When the first West Virginia legislature met in 1863, it agreed to educate ‘‘free colored children,’’ but the proposition was left unfunded. With the condition that white and black children should not be taught in the same schools, West Virginia’s second constitution in 1872 affirmed the state’s commitment to the education of African-American children. Although most school boards cooperated, court action sometimes had to be undertaken or threatened to force some to provide the needed support for black education. Among the major difficulties was the dearth of teachers. In the beginning, whites served, as did black teachers from neighboring states, particularly Ohio. The first formal effort to train black teachers in West Virginia came at Storer College in Harpers Ferry. The college was begun in 1865 by the Freewill Baptist Church. In 1881 the state agreed to contract with Storer to train African-American teachers. Until the state’s black land grant college, West Virginia Colored Institute (now West Virginia State University), was founded in 1891, Storer College was the only institution in the state preparing blacks for the teaching profession. Later, Bluefield Colored Institute (now Bluefield State College), established in 1895, joined the other two in this mission. These institutions also provided secondary education In addition to black public education, several private educational efforts were attempted. Storer College continued in Harpers Ferry until 1956; St. Phillips Academy was operated for a time by St. Phillips Episcopal Church in Charles Town; the Baptist State Association operated a school at Hilltop in Fayette County; and Catholics operated St. Peter Claver in Huntington. In 1919 the state created the position of state supervisor of Negro schools and appointed a Negro Board of Education. In 1933 assistant superintendents of Negro education were appointed in counties having 50 or more black teachers. In addition to the push for more voice in the operation of their schools, blacks also struggled for adequate buildings and materials, for equal salaries for teachers, and for a full nine-month school year.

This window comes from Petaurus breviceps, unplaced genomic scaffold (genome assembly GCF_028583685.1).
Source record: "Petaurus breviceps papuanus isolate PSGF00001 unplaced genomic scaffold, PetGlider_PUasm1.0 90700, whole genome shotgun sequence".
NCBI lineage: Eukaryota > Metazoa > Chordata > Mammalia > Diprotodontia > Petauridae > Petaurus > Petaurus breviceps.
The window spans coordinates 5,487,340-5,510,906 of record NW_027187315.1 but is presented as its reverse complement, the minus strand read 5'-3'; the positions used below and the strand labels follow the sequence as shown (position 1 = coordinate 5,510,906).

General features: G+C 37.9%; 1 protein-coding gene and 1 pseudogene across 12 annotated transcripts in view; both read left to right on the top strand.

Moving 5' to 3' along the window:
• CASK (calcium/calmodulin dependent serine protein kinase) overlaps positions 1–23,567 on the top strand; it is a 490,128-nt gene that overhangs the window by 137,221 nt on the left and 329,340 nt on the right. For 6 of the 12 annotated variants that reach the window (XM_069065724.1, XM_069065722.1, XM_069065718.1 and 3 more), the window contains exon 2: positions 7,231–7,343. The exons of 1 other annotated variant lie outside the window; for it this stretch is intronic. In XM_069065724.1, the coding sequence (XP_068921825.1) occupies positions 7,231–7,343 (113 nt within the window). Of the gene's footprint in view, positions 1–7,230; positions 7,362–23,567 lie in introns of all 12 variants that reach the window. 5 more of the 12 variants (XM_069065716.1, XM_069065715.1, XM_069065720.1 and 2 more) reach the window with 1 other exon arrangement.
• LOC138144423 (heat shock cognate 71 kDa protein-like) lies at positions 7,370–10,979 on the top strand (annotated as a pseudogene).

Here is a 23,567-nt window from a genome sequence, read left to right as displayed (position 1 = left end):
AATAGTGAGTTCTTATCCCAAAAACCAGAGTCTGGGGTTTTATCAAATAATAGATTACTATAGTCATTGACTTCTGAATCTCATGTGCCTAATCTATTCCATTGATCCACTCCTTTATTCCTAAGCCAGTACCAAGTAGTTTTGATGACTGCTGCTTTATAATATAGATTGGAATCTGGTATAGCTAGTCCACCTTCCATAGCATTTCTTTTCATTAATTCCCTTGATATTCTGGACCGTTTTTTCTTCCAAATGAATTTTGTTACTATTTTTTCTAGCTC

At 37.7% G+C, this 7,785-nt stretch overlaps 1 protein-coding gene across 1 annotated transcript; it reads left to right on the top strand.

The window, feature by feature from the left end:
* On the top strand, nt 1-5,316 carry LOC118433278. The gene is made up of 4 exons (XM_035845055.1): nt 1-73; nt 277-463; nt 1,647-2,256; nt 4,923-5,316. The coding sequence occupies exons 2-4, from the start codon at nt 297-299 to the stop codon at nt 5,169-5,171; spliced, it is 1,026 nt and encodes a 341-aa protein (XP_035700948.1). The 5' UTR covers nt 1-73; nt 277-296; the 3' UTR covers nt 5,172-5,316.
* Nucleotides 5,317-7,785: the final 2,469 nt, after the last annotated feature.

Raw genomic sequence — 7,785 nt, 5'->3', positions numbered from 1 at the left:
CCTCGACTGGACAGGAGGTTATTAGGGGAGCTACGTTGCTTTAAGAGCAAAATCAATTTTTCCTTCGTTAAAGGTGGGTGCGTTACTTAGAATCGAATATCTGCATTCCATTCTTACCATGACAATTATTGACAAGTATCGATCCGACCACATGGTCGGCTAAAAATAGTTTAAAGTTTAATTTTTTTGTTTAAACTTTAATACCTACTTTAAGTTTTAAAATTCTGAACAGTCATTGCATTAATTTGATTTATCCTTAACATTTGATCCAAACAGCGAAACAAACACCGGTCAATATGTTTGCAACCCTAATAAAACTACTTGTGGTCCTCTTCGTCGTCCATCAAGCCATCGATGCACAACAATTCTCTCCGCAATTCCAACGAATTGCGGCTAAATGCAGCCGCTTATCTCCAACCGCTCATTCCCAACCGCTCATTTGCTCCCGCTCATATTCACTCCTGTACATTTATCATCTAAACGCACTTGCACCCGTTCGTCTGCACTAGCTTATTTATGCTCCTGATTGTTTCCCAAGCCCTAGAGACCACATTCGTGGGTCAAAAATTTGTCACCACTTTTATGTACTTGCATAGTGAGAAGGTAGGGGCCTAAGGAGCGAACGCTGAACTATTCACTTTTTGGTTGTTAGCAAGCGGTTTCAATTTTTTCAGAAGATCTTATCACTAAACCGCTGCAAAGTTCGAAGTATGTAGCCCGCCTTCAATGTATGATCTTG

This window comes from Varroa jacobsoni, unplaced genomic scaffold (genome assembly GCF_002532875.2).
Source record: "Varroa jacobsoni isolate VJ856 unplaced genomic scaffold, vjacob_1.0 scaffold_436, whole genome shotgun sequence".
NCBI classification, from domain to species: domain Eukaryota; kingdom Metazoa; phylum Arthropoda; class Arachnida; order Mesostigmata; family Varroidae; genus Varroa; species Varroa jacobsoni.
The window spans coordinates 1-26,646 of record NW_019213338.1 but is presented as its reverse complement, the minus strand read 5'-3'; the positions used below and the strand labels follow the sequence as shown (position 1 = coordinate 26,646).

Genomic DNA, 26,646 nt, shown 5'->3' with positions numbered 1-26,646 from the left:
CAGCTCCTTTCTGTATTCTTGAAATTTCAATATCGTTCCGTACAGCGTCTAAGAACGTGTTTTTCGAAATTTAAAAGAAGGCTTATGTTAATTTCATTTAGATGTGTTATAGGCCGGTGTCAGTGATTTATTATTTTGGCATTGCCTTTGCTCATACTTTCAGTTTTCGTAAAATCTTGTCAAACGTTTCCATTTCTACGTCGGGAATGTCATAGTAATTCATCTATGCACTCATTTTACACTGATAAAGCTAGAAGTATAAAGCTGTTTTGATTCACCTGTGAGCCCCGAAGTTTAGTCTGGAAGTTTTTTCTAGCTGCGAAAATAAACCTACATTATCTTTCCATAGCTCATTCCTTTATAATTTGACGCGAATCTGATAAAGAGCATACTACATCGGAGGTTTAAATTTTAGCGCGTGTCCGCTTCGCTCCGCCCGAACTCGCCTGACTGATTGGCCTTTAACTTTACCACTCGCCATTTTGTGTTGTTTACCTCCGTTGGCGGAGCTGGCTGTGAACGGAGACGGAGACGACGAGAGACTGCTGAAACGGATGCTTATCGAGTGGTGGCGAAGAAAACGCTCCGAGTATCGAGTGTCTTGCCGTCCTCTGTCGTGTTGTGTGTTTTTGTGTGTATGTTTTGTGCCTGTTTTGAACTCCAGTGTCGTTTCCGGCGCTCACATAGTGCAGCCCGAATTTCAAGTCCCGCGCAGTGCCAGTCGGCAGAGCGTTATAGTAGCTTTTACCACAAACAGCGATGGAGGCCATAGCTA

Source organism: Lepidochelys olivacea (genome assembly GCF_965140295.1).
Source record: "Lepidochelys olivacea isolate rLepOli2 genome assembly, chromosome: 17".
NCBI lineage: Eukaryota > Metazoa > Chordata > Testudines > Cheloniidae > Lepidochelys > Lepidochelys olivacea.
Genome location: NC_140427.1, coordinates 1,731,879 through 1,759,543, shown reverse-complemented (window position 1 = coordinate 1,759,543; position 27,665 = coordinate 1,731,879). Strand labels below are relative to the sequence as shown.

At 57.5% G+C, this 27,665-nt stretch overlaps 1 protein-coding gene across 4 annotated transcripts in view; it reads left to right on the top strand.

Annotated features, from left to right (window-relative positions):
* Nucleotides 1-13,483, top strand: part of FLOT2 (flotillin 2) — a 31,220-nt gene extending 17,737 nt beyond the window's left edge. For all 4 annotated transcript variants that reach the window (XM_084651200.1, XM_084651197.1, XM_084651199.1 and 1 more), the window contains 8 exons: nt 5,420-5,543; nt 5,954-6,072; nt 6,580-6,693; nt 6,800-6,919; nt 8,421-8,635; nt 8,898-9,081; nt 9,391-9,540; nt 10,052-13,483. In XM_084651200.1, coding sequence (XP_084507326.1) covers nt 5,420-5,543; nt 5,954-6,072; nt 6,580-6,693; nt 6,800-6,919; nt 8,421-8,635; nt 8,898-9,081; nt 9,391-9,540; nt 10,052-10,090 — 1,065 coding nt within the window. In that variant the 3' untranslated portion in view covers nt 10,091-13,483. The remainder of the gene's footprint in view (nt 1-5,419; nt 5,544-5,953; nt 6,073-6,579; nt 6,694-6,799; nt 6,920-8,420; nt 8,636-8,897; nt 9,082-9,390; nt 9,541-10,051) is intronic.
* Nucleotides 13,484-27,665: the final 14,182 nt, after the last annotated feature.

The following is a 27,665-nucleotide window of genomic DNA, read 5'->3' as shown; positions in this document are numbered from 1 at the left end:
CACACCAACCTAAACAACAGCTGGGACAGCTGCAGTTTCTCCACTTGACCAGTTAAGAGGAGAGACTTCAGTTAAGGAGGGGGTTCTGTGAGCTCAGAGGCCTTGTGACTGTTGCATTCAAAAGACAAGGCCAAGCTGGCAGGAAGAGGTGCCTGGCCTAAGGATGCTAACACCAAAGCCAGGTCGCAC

Following the state's creation in 1863, the newly established state of West Virginia allowed for 'colored places of worship.' The original St. Philip's congregation first met during the late-1860s to formally organize and build a local Episcopalian church to serve the Charles Town area. By 1876, the congregation secured $200 for the purpose of constructing a house of worship; and in 1887, the church was finally completed. Bushrod Washington was the church's first superintendent and led the first service while the church was being constructed by holding the service in the second floor of the town hall.
St. Philip's offered three different schools that served the congregation and community: St. Philip's Parochial Industrial School, St. Philip’s Academy, and St. Philip’s Sewing School. Young women were trained in the sewing school started by Mrs. William Craighill of Zion Episcopal Church in 1875. In 1900, St. Philip’s Parochial and Industrial School started in the Parish Hall under the leadership of St. Philip’s Church minister and principal Rev. John Deaver, and teachers Mrs. Sarah D. Tolbert and Mrs. J. N. Deaver. The church newsletter was printed by the school. The St. Philip’s Day School, or Academy as it was sometimes called, organized during the 1920s and 1930s by Rev. Joseph H. Hudson. Teachers Miss Nethersole Ross and Miss Marion Ridgley taught such subjects as reading, writing, arithmetic, spelling, and printing. Weekly tuition fees of $.25 to $.45 financed the school. Unfortunately, the school struggled during the Great Depression and closed as a result.
St. Philip’s also served as an emergency hospital for African Americans during the 1918 Influenza epidemic, during which hundreds of blacks and whites died from the highly contagious virus disease.